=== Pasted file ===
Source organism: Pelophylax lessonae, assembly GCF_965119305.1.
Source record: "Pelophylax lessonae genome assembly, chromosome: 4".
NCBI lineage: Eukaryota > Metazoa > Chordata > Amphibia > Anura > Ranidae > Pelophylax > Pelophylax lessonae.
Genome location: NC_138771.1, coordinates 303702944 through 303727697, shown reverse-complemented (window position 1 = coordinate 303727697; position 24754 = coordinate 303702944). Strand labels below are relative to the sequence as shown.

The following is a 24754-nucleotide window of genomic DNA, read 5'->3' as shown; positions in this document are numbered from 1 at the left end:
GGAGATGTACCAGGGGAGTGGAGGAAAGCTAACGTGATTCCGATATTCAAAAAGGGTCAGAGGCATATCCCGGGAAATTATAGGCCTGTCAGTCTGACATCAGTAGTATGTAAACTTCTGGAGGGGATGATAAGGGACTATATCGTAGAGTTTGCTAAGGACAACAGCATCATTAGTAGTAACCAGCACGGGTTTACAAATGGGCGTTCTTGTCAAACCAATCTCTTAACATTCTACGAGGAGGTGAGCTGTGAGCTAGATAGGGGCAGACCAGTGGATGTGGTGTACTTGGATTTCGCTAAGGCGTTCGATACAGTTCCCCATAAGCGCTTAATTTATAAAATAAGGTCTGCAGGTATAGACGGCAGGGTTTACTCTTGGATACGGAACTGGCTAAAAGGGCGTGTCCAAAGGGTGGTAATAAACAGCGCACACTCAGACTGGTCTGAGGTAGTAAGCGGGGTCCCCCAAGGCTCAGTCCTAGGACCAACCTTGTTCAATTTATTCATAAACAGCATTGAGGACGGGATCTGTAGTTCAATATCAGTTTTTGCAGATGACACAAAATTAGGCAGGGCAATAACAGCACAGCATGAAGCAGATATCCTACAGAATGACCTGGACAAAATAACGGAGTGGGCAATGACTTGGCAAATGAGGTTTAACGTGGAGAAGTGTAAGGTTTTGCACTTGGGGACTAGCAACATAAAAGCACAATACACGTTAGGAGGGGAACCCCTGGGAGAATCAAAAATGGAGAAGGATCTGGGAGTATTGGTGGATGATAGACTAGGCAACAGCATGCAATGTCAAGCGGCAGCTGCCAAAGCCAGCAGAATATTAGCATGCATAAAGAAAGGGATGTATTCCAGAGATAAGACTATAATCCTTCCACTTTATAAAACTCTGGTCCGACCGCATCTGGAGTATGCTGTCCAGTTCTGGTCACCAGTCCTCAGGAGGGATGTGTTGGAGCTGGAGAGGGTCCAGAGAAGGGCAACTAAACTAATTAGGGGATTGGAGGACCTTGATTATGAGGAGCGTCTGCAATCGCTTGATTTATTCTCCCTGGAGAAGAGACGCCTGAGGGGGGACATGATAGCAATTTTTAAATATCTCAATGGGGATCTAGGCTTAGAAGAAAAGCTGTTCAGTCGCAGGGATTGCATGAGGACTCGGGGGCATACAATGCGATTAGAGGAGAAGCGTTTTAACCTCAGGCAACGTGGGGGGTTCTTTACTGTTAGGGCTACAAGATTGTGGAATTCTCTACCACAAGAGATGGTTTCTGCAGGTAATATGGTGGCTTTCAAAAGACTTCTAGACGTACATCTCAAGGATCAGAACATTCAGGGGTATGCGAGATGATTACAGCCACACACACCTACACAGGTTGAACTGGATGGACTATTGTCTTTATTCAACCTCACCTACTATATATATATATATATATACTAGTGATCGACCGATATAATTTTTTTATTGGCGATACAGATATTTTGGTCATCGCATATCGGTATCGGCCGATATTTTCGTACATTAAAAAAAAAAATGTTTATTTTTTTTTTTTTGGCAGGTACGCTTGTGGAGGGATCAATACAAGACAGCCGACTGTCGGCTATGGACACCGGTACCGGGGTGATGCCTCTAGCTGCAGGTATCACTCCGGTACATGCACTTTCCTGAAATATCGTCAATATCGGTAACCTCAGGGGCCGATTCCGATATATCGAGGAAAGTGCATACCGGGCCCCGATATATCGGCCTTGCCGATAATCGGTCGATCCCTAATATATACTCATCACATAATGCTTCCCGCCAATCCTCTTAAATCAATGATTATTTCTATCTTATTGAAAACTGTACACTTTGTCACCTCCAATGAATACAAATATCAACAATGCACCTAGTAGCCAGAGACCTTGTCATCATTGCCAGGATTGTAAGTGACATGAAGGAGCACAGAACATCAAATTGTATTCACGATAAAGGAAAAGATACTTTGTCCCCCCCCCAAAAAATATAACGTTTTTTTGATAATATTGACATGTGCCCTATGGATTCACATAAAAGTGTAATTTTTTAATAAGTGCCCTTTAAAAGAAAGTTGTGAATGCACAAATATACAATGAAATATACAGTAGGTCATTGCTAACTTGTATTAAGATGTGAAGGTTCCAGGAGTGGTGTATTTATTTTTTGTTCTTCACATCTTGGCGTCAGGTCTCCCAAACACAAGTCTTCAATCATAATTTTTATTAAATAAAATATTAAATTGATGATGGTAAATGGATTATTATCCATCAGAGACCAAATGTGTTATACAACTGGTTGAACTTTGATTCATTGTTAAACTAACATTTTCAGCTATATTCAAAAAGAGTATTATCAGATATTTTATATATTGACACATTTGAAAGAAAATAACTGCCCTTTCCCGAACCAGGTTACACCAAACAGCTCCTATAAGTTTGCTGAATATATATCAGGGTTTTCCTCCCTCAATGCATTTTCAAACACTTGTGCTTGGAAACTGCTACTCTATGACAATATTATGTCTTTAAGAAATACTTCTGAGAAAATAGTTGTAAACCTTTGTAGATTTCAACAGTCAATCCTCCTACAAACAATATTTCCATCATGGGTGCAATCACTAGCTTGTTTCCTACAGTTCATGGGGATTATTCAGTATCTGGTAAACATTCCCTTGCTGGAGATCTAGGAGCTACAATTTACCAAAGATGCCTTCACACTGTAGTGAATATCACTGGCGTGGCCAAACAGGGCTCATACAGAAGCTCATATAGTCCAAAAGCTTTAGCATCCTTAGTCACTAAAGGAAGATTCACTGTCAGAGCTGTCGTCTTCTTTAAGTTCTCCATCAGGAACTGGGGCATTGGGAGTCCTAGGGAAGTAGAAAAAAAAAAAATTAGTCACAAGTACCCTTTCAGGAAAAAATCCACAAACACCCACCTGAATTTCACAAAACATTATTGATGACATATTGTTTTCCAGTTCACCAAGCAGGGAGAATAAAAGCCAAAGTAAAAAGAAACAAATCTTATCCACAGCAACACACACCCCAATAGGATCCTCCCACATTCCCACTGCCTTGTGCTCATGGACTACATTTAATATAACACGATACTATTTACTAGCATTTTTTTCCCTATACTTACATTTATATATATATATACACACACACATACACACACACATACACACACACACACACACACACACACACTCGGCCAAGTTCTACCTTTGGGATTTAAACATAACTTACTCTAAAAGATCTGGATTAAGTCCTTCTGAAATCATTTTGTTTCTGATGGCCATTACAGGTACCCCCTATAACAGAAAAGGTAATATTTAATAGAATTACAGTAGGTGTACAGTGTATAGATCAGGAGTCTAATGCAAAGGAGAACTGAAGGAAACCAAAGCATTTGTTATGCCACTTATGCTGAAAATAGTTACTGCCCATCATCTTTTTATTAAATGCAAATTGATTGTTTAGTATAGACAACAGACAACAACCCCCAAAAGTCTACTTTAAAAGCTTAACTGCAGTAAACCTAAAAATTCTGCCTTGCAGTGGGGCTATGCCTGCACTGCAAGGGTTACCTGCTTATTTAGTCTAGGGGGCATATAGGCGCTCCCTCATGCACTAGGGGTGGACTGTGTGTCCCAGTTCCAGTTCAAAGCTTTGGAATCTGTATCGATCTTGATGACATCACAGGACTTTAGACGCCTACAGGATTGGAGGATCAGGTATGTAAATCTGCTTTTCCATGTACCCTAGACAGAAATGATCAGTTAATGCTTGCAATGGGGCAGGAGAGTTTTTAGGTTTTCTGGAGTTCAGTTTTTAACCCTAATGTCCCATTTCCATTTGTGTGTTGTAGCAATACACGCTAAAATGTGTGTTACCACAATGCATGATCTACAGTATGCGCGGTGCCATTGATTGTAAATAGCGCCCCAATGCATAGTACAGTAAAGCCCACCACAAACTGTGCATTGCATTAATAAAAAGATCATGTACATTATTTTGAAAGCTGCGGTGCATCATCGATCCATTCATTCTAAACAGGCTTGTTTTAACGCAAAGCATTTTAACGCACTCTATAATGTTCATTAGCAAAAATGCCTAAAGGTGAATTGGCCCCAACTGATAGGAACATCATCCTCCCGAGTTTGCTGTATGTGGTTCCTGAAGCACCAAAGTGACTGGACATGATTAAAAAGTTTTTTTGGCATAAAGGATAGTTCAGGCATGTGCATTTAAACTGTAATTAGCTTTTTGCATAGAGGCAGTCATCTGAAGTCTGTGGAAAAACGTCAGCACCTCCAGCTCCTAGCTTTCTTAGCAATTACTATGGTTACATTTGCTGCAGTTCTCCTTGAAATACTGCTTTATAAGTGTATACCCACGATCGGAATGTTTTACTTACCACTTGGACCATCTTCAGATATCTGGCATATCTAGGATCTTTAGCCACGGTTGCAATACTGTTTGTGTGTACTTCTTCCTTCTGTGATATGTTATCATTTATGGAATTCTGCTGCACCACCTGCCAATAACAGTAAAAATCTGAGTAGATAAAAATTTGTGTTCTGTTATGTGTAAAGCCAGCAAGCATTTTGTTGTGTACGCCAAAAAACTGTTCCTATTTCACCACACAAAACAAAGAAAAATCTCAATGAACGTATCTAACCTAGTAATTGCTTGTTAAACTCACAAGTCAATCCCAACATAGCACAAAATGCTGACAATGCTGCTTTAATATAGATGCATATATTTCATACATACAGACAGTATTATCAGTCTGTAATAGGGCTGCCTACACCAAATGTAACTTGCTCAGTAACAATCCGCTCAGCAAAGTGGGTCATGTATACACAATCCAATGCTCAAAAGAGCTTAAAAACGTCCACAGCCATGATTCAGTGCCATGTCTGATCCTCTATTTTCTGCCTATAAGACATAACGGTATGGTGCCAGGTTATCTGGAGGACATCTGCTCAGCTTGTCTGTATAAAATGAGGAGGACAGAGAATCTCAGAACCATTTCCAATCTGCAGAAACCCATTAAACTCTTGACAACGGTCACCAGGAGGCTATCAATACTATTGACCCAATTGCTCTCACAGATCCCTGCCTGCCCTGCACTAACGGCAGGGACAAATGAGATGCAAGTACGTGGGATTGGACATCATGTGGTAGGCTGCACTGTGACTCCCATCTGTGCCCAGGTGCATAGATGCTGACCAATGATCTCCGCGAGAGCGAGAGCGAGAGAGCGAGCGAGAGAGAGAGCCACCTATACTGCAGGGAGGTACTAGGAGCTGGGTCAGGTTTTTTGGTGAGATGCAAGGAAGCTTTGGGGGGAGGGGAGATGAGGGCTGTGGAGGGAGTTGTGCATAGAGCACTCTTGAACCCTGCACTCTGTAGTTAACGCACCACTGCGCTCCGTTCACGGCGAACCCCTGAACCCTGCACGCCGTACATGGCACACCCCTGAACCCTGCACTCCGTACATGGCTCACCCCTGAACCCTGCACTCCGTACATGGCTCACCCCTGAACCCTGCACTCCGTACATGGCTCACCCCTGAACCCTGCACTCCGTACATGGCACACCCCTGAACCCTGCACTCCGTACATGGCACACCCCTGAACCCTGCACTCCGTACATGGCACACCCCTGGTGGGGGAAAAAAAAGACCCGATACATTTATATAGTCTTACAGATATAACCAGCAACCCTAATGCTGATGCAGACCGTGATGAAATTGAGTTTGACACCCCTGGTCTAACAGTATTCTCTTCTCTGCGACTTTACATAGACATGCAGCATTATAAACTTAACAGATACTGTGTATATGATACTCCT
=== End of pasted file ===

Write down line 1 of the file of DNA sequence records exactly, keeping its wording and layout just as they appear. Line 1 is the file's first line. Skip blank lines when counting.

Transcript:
Source organism: Pelophylax lessonae, assembly GCF_965119305.1.